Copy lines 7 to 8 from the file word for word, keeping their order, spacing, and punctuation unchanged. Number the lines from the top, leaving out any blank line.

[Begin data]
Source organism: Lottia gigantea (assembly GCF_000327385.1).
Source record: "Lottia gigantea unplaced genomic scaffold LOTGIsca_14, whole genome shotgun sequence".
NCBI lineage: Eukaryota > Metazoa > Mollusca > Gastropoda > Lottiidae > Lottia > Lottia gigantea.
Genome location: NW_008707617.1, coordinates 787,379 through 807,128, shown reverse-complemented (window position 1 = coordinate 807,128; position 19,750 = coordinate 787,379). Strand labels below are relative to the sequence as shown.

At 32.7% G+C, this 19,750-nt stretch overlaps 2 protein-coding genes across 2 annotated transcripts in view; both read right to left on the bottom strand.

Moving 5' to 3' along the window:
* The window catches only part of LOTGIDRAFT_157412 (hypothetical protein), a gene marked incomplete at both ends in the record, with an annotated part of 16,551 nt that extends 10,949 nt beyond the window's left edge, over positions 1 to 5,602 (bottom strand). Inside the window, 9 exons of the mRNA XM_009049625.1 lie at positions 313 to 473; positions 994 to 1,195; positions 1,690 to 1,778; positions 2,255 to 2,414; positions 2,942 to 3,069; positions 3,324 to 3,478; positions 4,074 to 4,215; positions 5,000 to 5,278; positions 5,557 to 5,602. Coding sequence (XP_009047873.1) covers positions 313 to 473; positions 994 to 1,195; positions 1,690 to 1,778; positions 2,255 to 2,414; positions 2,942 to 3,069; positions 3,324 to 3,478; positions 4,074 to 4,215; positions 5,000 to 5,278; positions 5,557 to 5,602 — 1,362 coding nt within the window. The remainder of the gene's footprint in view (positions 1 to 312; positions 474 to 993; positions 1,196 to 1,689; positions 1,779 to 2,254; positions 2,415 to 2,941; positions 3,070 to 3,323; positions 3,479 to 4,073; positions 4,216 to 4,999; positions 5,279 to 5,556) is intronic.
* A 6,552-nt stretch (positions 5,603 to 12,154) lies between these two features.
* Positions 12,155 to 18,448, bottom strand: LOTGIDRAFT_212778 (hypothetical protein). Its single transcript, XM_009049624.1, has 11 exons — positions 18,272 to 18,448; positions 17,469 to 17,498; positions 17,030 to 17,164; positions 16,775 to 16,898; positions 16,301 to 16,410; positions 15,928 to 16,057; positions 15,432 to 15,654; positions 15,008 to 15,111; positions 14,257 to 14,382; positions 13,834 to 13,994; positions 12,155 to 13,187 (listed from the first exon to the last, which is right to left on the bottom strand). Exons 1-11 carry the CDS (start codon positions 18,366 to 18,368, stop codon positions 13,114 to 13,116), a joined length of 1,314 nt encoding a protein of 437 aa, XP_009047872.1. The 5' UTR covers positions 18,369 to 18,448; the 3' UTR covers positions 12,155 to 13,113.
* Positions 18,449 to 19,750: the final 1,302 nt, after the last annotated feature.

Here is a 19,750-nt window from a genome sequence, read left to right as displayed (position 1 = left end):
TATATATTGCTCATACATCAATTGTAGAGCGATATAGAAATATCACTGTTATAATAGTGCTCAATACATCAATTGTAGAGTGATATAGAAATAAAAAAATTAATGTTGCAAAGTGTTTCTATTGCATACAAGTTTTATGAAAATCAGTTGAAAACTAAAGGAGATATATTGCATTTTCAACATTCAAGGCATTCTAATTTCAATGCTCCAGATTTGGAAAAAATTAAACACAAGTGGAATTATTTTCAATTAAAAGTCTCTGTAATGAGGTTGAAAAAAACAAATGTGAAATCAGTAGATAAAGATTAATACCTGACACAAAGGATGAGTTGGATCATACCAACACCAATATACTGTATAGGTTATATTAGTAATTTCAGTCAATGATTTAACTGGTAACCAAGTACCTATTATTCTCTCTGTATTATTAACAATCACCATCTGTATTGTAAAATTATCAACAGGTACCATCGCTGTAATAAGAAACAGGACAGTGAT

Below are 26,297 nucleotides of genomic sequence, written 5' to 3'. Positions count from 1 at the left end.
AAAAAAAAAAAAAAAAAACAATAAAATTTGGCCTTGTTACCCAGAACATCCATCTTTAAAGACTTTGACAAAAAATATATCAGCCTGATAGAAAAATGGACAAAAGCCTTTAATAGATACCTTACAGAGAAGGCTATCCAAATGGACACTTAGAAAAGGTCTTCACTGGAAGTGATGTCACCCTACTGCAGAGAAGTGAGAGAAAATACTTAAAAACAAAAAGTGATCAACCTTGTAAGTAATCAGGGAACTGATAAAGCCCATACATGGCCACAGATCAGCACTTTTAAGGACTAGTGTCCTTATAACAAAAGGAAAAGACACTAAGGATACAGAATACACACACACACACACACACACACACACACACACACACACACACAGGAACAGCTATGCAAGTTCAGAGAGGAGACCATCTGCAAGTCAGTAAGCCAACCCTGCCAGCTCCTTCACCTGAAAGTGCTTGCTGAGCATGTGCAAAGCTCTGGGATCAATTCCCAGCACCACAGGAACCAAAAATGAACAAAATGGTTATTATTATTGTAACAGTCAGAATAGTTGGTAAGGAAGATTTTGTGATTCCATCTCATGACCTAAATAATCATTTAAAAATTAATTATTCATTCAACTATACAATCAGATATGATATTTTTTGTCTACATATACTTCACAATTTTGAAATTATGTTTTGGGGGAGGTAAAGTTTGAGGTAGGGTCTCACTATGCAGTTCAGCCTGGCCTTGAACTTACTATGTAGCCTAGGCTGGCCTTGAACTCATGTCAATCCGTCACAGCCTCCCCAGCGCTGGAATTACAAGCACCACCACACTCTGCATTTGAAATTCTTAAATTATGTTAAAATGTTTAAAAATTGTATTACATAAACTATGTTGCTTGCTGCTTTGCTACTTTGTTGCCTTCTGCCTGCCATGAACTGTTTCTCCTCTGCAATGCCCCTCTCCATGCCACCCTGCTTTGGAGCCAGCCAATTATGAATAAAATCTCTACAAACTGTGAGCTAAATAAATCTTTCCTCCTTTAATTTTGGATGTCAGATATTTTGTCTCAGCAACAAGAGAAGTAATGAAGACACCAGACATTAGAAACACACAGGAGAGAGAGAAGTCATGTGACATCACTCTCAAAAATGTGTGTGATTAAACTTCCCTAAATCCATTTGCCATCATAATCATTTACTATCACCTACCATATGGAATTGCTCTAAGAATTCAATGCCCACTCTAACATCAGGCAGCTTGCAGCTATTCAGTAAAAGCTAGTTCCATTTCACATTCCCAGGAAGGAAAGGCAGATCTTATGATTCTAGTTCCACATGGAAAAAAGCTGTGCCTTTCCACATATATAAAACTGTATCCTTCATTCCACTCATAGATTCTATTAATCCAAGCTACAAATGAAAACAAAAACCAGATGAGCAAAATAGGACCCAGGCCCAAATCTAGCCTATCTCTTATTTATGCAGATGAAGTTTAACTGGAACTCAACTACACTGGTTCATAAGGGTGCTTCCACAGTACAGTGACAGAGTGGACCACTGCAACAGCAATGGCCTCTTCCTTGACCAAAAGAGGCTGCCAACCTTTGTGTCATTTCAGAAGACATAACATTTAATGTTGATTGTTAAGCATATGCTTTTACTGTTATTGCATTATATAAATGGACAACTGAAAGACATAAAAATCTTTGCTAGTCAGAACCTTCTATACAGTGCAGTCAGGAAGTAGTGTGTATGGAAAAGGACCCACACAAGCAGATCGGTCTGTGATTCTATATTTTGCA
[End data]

* The window catches only part of LOTGIDRAFT_157412 (hypothetical protein), a gene marked incomplete at both ends in the record, with an annotated part of 16,551 nt that extends 10,949 nt beyond the window's left edge, over positions 1 to 5,602 (bottom strand). Inside the window, 9 exons of the mRNA XM_009049625.1 lie at positions 313 to 473; positions 994 to 1,195; positions 1,690 to 1,778; positions 2,255 to 2,414; positions 2,942 to 3,069; positions 3,324 to 3,478; positions 4,074 to 4,215; positions 5,000 to 5,278; positions 5,557 to 5,602. Coding sequence (XP_009047873.1) covers positions 313 to 473; positions 994 to 1,195; positions 1,690 to 1,778; positions 2,255 to 2,414; positions 2,942 to 3,069; positions 3,324 to 3,478; positions 4,074 to 4,215; positions 5,000 to 5,278; positions 5,557 to 5,602 — 1,362 coding nt within the window. The remainder of the gene's footprint in view (positions 1 to 312; positions 474 to 993; positions 1,196 to 1,689; positions 1,779 to 2,254; positions 2,415 to 2,941; positions 3,070 to 3,323; positions 3,479 to 4,073; positions 4,216 to 4,999; positions 5,279 to 5,556) is intronic.
* A 6,552-nt stretch (positions 5,603 to 12,154) lies between these two features.